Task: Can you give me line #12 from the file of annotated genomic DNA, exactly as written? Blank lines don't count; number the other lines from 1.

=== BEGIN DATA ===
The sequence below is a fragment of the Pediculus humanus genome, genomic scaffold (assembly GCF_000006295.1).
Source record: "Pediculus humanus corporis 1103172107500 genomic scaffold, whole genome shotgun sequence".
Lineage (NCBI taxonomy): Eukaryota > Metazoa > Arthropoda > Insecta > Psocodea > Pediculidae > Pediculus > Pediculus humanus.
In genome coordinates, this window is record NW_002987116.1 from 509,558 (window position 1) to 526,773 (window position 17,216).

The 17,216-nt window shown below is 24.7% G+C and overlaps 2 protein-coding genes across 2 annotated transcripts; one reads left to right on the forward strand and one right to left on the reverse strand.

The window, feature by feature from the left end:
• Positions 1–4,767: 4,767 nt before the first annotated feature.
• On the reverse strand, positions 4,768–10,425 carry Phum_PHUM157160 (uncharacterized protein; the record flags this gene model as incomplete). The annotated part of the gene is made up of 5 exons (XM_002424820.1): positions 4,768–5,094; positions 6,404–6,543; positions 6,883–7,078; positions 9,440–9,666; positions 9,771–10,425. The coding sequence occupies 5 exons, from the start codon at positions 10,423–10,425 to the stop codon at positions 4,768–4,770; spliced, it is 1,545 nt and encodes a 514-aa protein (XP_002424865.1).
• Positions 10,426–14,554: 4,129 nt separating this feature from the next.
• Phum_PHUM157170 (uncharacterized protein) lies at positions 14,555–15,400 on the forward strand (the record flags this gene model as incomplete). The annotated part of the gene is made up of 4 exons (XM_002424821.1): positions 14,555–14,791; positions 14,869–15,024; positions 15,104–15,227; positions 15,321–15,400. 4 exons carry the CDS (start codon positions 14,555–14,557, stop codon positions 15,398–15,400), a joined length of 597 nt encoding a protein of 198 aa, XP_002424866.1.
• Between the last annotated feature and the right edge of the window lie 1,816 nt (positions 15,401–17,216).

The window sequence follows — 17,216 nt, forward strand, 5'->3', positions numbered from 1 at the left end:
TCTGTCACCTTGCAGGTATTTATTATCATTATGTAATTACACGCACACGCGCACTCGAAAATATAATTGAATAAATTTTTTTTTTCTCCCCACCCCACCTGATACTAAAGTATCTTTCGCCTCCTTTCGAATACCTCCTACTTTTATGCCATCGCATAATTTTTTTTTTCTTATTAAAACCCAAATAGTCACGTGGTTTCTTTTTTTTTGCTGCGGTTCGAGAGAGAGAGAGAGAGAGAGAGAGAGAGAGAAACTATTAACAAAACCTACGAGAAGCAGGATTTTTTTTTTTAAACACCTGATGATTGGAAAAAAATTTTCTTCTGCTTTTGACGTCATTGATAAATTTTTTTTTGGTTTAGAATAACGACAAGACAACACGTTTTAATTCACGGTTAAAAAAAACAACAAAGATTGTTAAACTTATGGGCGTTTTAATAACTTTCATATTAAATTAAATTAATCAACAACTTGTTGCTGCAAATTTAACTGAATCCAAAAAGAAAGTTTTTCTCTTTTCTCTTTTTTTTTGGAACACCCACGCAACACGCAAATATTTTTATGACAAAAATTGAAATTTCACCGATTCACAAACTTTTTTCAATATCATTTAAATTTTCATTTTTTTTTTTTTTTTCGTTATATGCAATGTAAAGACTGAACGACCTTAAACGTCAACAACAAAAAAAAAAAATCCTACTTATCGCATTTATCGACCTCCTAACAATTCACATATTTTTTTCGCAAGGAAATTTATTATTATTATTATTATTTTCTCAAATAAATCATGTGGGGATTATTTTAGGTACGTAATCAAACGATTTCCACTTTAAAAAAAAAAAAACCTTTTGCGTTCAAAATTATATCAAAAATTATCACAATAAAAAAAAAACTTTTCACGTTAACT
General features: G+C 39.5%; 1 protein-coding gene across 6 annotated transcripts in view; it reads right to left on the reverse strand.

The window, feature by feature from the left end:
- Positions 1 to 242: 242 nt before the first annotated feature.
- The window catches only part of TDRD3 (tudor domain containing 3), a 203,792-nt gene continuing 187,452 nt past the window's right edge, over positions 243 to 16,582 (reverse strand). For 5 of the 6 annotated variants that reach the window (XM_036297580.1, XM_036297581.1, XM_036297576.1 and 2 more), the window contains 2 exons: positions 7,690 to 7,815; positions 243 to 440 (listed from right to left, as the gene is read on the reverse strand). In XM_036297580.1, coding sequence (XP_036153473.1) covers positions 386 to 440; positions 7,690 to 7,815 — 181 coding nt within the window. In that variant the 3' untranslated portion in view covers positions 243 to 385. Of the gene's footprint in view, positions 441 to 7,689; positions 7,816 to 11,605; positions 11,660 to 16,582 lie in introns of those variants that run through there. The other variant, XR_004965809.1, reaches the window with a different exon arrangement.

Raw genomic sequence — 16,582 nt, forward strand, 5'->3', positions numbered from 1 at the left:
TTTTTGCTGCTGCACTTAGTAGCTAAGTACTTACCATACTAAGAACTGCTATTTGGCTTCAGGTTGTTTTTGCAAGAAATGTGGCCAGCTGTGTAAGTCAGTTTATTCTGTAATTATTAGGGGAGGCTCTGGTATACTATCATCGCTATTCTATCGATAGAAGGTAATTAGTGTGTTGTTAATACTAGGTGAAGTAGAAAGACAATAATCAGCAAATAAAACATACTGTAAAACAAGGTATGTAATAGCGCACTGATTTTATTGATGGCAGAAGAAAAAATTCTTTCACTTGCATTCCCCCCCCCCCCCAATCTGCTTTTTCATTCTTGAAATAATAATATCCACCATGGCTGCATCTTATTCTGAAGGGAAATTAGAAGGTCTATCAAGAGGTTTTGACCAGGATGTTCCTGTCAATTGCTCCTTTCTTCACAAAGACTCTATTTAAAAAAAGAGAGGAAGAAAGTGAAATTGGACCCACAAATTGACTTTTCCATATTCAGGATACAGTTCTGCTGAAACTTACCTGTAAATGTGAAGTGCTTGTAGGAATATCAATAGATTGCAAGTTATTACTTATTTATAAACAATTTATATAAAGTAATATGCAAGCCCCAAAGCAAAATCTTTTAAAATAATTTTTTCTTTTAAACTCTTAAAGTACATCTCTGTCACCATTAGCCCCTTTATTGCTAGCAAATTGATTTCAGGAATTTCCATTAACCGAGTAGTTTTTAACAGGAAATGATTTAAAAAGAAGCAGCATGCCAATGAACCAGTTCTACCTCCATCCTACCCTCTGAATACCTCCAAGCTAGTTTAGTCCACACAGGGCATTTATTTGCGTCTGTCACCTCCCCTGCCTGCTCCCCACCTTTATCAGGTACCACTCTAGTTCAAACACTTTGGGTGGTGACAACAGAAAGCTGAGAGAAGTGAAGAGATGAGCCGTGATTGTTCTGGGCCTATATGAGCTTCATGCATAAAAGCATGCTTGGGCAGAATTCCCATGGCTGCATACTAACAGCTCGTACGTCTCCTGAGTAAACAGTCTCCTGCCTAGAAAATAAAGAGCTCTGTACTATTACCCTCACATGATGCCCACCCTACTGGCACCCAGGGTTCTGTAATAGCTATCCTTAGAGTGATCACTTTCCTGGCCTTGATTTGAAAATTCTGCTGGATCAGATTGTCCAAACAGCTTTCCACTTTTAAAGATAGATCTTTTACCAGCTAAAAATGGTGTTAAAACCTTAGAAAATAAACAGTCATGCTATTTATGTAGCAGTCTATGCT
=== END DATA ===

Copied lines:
The window sequence follows — 17,216 nt, forward strand, 5'->3', positions numbered from 1 at the left end: